Let’s face it: we’re all barraged by marketing, brand impressions, and attempts to separate us from our money – pretty much constantly. We’re practically immune to high-pressure sales tactics, and we no longer believe the QVC hosts when they tell us to “Hurry. Time is running out.”
But we’re business owners. We have goods and services to market. How can we appeal to prospective customers without looking like we’re trying too hard? The answer is reverse psychology. When customers expect to be pressured or misled, the antidote is honesty. Be honest, and you’ll be pleasantly surprised by how well you’re received, especially if you follow these tips:
- Use the Inoculation Effect. William McGuire developed the theory of the Inoculation Effect based on the way our bodies develop resistance to disease after exposure. It turns out the same thing is true of repeated efforts to sell us something. We become immune to sales tactics. How do you use this effect to your advantage? Point out your competition’s sales tactics. You’ll make comparison shoppers hyper aware of the sales pitches to come, and you’ll appear the sound choice by comparison.
- Explain your point of difference. If you begin by talking about the way everyone else in the business does it, then you’re positioning yourself to stand out. For example, if you run a cleaning company and the standard practice is to include a fee for cleaning supplies in any quote, explain that you only charge clients for the products you actually use. Again, if your prospect gets quotes from other companies and hears “it’s all included,” then they’re primed to think “I’m overpaying for products I don’t use.”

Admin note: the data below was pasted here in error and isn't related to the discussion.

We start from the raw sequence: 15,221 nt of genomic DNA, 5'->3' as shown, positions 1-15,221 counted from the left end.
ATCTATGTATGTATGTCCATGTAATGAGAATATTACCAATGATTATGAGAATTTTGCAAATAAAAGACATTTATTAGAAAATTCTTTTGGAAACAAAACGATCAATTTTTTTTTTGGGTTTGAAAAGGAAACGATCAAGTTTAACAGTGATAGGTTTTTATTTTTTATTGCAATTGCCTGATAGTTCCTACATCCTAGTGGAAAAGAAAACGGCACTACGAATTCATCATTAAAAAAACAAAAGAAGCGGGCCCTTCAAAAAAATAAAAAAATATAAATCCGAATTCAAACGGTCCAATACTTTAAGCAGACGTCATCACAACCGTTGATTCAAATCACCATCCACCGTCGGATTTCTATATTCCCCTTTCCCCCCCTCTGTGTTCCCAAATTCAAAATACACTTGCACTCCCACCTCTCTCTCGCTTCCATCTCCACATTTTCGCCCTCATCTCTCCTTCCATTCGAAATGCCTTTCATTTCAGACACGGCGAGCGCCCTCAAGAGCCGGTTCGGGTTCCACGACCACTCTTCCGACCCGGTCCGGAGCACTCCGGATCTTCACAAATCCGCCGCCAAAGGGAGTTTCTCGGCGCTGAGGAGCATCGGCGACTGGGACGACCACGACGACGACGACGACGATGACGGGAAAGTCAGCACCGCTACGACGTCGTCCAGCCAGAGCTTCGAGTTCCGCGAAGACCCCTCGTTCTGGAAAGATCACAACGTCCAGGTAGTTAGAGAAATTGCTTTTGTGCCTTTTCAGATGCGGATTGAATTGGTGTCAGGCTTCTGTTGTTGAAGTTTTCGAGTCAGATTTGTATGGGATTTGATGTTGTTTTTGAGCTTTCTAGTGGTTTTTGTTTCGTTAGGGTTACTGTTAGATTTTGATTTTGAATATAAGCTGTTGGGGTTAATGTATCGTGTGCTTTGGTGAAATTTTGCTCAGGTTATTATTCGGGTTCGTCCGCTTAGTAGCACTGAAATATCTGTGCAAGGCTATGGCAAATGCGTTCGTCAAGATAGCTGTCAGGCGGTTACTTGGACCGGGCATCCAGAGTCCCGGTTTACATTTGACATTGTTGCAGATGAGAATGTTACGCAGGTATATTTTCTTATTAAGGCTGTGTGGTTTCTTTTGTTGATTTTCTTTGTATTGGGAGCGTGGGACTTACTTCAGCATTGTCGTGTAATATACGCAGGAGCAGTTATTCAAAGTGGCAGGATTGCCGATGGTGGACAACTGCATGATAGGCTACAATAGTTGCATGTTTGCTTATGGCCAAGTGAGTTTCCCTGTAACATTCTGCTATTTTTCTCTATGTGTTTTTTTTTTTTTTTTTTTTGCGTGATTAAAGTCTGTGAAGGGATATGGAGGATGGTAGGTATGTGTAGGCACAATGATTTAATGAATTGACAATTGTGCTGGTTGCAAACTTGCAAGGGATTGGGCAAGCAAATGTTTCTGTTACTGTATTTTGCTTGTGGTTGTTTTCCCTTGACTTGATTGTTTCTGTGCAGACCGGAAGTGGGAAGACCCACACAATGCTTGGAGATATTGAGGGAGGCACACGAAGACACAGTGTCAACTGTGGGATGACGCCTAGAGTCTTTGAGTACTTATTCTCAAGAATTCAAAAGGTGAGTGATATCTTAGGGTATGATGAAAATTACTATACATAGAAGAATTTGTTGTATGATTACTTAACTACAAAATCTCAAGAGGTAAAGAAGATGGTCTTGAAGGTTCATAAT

- Don’t offer more; offer less! It seems like everyone’s gone the a la carte route, which means there’s a staggering array of choices. Rather than inducing analysis paralysis in your clients, offer them three (no more, no less) excellent choices. They’ll still feel like they’re in control, but they won’t feel overwhelmed.
- Give ‘em an easy out. We get used to a “sell at all costs” mentality, so if we hear a sales person who’s ready to walk away – leaving the decision in our hands – we’re taken by surprise. As it turns out, relieving your client of the obligation to buy doesn’t negatively affect your close rate, and the clients who do buy feel better about the sale. They’re less likely to suffer from buyer’s remorse since they weren’t pressured into their decision.
- Use the 1-10 rating system, but with a new spin! After I make my pitch, I ask prospects to rate how they feel about my service. They typically throw out a number in the high middle – a 6 or 7. Rather than telling them why I’m a 10 (which is what they expect,) I tell them I’m surprised, that I figured they’d be a 2 or 3. What happens is magic. They start explaining why I’m so much better than a 3. They list my attributes, and before you know it, they’ve talked themselves into being a 9, and they’re ready to sign on the dotted line. I just sit back and let it happen.
The key to using reverse psychology effectively is honesty. You’re not going to sell jaded consumers by pulling the same old marketing tricks. You have to go with something novel, refreshing, and unusual: the truth.